I hunt, till day's last glimmer dies
    O'er woody vale and grassy height;
    And kind the voice and glad the eyes,
    That welcome my return at night.

  3. The Bear Hunt

    Conceited whelp! We laugh at thee—
    Nor mind, that now a few Of pompous, two-legged dogs there be, Conceited quite as you.

    – Abraham Lincoln
    The Bear Hunt
    by Abraham Lincoln

    A wild-bear chace, didst never see?
    Then hast thou lived in vain.
    Thy richest bump of glorious glee,
    Lies desert in thy brain.

    When first my father settled here,
    ’Twas then the frontier line:
    The panther’s scream, filled night with fear
    And bears preyed on the swine.

    But woe for Bruin’s short lived fun,
    When rose the squealing cry;
    Now man and horse, with dog and gun,
    For vengeance, at him fly.

    A sound of danger strikes his ear;
    He gives the breeze a snuff;
    Away he bounds, with little fear,
    And seeks the tangled rough.

    On press his foes, and reach the ground,
    Where’s left his half munched meal;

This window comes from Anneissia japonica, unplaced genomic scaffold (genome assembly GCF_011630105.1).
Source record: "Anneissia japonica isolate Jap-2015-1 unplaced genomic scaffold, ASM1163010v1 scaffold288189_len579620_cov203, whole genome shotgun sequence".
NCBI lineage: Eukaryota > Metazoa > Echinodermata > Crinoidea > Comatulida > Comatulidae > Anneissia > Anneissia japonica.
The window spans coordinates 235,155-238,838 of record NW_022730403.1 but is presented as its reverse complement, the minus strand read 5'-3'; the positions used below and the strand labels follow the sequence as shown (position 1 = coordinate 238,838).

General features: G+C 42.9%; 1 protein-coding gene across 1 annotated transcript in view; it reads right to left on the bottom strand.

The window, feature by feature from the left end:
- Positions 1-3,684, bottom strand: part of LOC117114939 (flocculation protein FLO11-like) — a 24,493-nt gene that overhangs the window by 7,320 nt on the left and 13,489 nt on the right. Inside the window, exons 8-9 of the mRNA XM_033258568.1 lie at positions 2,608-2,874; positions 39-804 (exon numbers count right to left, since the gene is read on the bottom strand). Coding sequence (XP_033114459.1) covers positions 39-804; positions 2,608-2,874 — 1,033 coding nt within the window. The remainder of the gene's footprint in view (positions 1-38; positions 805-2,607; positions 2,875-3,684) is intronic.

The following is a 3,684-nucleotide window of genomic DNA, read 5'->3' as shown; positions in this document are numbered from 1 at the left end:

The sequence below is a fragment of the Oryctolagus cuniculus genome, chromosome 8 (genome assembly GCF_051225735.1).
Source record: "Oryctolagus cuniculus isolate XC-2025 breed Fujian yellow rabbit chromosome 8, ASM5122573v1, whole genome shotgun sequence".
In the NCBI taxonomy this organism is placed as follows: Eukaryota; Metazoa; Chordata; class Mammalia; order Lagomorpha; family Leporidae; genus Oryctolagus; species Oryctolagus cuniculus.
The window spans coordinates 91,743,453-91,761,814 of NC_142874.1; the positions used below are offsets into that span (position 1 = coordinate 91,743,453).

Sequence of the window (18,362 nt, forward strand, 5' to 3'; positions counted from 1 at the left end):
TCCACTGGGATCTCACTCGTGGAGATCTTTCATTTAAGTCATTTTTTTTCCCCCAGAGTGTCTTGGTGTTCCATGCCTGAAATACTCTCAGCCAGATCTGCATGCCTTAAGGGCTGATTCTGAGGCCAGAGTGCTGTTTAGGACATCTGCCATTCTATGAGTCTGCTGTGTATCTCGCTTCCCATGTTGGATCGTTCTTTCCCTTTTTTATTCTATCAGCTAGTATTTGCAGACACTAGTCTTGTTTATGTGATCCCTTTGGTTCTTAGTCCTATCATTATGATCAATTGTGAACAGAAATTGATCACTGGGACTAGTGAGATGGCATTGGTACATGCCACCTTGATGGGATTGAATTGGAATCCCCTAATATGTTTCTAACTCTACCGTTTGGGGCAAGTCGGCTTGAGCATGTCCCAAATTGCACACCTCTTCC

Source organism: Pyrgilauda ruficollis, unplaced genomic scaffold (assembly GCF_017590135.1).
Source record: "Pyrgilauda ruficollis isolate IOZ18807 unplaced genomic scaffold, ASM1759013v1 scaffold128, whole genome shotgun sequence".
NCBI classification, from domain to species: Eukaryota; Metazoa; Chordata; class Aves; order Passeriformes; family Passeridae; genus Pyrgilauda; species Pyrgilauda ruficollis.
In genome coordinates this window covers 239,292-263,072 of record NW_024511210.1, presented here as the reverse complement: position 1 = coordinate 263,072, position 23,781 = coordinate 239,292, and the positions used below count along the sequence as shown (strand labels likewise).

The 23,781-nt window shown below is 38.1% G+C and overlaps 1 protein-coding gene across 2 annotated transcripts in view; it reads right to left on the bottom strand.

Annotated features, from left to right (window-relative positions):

The dogs, in circles, scent around,
    And find his fresh made trail.

    With instant cry, away they dash,
    And men as fast pursue;
    O’er logs they leap, through water splash,
    And shout the brisk halloo.

    Now to elude the eager pack,
    Bear shuns the open ground;
    Through matted vines, he shapes his track
    And runs it, round and round.

    The tall fleet cur, with deep-mouthed voice,
    Now speeds him, as the wind;
    While half-grown pup, and short-legged fice,
    Are yelping far behind.

    And fresh recruits are dropping in
    To join the merry corps:
    With yelp and yell,—a mingled din—
    The woods are in a roar.

    And round, and round the chace now goes,
    The world’s alive with fun;
    Nick Carter’s horse, his rider throws,
    And more, Hill drops his gun.

    Now sorely pressed, bear glances back,
    And lolls his tired tongue;
    When as, to force him from his track,
    An ambush on him sprung.

    Across the glade he sweeps for flight,
    And fully is in view.
    The dogs, new-fired, by the sight,
    Their cry, and speed, renew.

    The foremost ones, now reach his rear,
    He turns, they dash away;
    And circling now, the wrathful bear,
    They have him full at bay.